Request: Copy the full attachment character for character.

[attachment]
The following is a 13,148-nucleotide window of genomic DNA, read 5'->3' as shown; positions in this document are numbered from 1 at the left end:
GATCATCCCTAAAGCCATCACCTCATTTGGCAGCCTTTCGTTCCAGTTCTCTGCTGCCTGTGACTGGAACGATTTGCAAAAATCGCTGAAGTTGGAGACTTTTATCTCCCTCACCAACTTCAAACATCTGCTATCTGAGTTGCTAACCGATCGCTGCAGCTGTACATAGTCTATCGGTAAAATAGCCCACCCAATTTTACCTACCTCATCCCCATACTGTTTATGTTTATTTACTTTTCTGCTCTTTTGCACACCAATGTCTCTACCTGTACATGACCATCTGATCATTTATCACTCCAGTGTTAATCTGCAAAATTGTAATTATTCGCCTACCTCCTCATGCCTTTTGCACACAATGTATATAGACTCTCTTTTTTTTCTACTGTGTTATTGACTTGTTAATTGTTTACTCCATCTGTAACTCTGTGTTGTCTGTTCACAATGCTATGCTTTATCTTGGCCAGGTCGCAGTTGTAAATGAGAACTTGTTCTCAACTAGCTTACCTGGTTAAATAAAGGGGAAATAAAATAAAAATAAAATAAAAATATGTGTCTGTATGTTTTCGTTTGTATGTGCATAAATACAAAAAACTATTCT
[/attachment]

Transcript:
The following is a 13,148-nucleotide window of genomic DNA, read 5'->3' as shown; positions in this document are numbered from 1 at the left end:
GATCATCCCTAAAGCCATCACCTCATTTGGCAGCCTTTCGTTCCAGTTCTCTGCTGCCTGTGACTGGAACGATTTGCAAAAATCGCTGAAGTTGGAGACTTTTATCTCCCTCACCAACTTCAAACATCTGCTATCTGAGTTGCTAACCGATCGCTGCAGCTGTACATAGTCTATCGGTAAAATAGCCCACCCAATTTTACCTACCTCATCCCCATACTGTTTATGTTTATTTACTTTTCTGCTCTTTTGCACACCAATGTCTCTACCTGTACATGACCATCTGATCATTTATCACTCCAGTGTTAATCTGCAAAATTGTAATTATTCGCCTACCTCCTCATGCCTTTTGCACACAATGTATATAGACTCTCTTTTTTTTCTACTGTGTTATTGACTTGTTAATTGTTTACTCCATCTGTAACTCTGTGTTGTCTGTTCACAATGCTATGCTTTATCTTGGCCAGGTCGCAGTTGTAAATGAGAACTTGTTCTCAACTAGCTTACCTGGTTAAATAAAGGGGAAATAAAATAAAAATAAAATAAAAATATGTGTCTGTATGTTTTCGTTTGTATGTGCATAAATACAAAAAACTATTCT